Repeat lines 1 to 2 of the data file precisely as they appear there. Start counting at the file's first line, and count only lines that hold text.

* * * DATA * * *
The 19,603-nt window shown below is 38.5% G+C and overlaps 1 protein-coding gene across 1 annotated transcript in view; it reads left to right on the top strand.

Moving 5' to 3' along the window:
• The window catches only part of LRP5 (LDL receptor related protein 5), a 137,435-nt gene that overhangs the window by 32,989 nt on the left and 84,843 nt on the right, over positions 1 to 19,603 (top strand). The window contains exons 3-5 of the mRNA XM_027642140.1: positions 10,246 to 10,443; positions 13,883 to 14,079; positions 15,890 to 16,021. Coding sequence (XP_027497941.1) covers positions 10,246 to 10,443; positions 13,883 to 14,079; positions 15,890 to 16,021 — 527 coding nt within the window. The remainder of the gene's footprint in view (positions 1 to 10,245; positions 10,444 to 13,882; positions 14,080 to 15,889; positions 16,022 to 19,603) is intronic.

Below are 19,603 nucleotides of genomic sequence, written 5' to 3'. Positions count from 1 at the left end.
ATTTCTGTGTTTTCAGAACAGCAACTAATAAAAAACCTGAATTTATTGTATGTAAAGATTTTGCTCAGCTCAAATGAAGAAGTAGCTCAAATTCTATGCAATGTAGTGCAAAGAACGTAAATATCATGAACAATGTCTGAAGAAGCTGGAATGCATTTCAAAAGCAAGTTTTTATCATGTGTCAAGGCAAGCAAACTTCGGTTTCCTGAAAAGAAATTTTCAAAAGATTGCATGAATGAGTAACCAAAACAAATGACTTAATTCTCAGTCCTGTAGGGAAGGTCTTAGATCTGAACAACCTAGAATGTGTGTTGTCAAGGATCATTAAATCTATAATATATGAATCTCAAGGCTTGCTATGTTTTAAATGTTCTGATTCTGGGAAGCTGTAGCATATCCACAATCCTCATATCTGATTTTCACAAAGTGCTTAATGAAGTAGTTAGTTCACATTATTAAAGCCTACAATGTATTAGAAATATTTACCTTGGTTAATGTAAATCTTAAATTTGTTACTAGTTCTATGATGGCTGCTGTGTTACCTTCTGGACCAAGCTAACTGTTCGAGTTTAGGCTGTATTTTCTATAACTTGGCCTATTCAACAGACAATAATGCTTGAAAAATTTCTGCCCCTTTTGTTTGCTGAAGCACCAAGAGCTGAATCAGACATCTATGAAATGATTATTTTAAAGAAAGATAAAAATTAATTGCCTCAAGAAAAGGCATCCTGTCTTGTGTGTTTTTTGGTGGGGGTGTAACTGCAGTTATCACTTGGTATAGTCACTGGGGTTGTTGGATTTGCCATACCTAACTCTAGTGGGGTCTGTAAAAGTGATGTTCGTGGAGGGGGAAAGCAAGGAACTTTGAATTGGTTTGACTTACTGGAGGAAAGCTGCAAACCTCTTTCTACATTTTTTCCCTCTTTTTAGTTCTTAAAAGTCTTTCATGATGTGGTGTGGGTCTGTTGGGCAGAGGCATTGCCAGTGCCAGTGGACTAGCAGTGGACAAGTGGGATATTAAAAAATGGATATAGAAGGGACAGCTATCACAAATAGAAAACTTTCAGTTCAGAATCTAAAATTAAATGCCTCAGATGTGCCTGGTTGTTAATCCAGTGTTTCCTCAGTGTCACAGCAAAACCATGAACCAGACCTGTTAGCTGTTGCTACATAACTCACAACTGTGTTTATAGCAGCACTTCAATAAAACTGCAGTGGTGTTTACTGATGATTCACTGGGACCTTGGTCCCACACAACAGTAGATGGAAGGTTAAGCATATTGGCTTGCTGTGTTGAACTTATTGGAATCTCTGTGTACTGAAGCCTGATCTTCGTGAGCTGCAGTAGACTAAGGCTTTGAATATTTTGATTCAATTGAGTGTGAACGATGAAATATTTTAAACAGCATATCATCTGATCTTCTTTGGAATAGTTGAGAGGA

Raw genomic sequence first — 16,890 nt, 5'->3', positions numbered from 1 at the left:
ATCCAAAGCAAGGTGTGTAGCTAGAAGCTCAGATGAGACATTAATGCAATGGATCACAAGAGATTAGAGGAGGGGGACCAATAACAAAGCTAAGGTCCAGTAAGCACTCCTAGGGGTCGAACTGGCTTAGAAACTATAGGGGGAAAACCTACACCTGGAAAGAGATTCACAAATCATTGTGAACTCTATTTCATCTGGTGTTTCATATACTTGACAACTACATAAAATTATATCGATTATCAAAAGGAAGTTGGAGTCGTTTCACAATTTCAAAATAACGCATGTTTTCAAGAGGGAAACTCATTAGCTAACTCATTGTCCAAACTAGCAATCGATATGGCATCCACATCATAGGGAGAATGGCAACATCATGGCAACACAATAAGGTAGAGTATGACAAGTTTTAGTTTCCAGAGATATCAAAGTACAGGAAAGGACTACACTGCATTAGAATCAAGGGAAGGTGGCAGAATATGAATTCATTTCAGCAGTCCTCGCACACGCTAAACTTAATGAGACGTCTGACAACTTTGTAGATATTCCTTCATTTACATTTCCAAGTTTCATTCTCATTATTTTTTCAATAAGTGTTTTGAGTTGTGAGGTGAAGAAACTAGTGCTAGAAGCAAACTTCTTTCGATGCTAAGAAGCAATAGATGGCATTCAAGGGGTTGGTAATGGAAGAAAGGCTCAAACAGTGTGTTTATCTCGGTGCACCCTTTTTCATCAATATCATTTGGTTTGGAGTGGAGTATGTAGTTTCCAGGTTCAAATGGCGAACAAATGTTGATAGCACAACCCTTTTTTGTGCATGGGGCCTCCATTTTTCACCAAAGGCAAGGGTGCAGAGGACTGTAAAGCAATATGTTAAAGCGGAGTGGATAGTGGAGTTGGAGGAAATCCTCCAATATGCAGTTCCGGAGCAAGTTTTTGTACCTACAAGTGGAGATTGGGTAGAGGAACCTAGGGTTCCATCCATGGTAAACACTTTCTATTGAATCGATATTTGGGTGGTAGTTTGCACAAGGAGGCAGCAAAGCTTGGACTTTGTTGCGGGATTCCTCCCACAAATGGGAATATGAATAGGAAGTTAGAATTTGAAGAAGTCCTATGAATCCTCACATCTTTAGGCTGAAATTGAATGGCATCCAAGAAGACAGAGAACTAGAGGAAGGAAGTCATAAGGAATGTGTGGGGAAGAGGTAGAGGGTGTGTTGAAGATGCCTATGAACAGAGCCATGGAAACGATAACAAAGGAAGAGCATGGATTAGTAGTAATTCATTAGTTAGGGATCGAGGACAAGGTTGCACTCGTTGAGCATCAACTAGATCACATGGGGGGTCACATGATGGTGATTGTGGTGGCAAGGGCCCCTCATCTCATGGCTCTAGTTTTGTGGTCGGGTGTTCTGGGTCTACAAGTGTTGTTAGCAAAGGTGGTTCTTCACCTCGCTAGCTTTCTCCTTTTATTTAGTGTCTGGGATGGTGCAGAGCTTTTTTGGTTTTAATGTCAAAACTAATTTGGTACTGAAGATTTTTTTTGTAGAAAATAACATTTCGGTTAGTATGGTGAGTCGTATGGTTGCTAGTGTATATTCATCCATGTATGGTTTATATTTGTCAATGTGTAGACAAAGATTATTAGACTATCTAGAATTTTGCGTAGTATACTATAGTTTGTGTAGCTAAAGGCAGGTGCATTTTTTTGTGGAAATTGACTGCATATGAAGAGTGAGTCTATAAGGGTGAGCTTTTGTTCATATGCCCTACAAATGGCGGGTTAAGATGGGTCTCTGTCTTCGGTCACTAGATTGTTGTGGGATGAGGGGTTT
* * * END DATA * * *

The 19,603-nt window shown below is 38.5% G+C and overlaps 1 protein-coding gene across 1 annotated transcript in view; it reads left to right on the top strand.

Moving 5' to 3' along the window: